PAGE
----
I tried coming up with a nice story or a cool introduction for this post. Perhaps a story about puzzles, or the stereotype of men throwing out the manual of a new product. To be honest, however, I just want to rant for a bit about some of the “documentation” out there. To make matters worse, this rant is brought to you by niche Open Source software which could they could replace by a cloud solution which would have done a better job. But that’s beside the point.
Last week I was working on a project, trying to get an application to play nice with another application on a Linux server.
I’m not a Linux expert. Nor do I have particularly strong feelings for Linux. That will probably never change since I never bought into the “Open Source is best” ideology. But sometimes, there are things that need are done on a Linux Server. Things I need to do. In most cases, I manage just fine.
It’s when it comes to actually configuring Linux applications that things get frustrating, because half of the time, the documentation sucks.
And boy, does the documentation suck for this particular software. The official documentation was hard to read and made some pretty huge assumptions and never explained concepts properly. In order to get the solution running I needed to Google the puzzle together. Google is often my friend, but in this case it was complicated.
As is often the case with Open Source, the “solutions” for the problems I encountered were all over the place. Quite literally, too. I had to puzzle together comments from Forums, StackExchange questions and blog posts and pick the pieces I thought I needed to find a final solution for my problem.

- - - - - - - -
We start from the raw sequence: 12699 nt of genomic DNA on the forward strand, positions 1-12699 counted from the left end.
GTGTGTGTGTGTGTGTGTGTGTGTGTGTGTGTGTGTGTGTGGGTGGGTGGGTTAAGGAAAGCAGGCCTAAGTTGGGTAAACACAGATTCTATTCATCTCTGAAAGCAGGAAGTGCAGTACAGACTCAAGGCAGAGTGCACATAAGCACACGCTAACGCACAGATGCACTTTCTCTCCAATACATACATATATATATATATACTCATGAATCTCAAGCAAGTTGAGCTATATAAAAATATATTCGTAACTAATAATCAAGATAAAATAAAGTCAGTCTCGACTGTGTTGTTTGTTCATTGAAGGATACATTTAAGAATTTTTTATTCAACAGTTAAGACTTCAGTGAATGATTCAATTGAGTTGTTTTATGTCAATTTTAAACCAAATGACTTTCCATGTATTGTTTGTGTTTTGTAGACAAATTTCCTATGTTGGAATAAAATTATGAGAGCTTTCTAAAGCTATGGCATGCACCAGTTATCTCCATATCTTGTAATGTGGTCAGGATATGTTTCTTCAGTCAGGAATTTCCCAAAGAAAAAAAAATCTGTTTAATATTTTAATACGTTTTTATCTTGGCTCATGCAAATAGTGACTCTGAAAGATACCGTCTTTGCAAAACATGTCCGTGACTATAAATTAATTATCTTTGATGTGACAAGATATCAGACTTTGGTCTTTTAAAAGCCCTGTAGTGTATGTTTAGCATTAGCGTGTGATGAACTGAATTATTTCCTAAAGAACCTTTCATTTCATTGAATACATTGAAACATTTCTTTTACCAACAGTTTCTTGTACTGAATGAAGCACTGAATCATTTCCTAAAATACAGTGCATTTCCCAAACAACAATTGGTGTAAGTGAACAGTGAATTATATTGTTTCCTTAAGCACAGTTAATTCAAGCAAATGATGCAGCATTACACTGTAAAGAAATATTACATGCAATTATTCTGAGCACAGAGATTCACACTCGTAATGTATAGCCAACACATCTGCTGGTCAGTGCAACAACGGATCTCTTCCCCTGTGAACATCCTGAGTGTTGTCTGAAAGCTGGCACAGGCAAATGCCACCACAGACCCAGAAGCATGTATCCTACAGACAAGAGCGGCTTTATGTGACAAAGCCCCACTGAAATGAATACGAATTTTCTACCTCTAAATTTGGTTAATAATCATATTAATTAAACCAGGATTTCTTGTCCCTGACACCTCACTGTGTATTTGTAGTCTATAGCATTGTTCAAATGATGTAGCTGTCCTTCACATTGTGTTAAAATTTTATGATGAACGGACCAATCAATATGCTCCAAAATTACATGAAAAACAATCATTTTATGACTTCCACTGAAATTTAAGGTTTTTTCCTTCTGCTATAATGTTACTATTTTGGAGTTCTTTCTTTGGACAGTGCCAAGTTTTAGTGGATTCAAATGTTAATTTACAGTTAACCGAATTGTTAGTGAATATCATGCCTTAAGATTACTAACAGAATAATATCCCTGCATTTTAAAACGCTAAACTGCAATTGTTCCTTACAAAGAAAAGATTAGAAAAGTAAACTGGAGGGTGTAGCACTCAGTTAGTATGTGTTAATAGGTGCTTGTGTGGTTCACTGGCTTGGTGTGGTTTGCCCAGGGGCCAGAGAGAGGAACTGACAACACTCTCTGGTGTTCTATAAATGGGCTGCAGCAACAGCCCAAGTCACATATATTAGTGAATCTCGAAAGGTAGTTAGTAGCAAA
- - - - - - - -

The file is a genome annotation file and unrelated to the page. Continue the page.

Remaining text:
In the end I got it to work, but not before I decided to scrap an entire “branch” of documentation that I was following. It turns out that there was a completely different way of doing the same thing, which solved my problem. While the “solution” I had started to follow from the beginning, ended up failing.
I’m not sure if there is an “idea” behind this blog post, other than to complain that some Open Source software seriously lacks in “final documentation”. In Open Source, the idea that “You need to figure it out yourself” seems to be really strong.
A Business Opportunity
There is a lot of documentation on the internet. Lots of it is in poor shape or spread out over dozens of websites. I imagine there would be a real business opportunity writing some real good documentation for the Open Source software that’s lacking. I now also understand why some people prefer to use “commercial” Open Source over the free Wild West variety.
Don’t look at me to solve the problem, though. I will happily admit that I am not the kind of person to shell out documentation for an Open Source solution. I’m not that invested in the Open Source philosophy.
However, this experience made me revisit an idea I had a while ago called DIYoomla. I don’t want to give away too much, but I am planning to write and / or centralize some documentation for software that’s dear to me. Software of which I feel I could write some decent documentation. To fill the gaps that the official documentation left behind. But, more specifically, to help people with specific scenarios that the official documentation doesn’t cover for the simple reason that it’d be too much for the average user.
The name probably already gives away what direction I’ll be thinking of. And no, war hawks of FOSS, it’s not a trademark violation. It’s a clever play of words.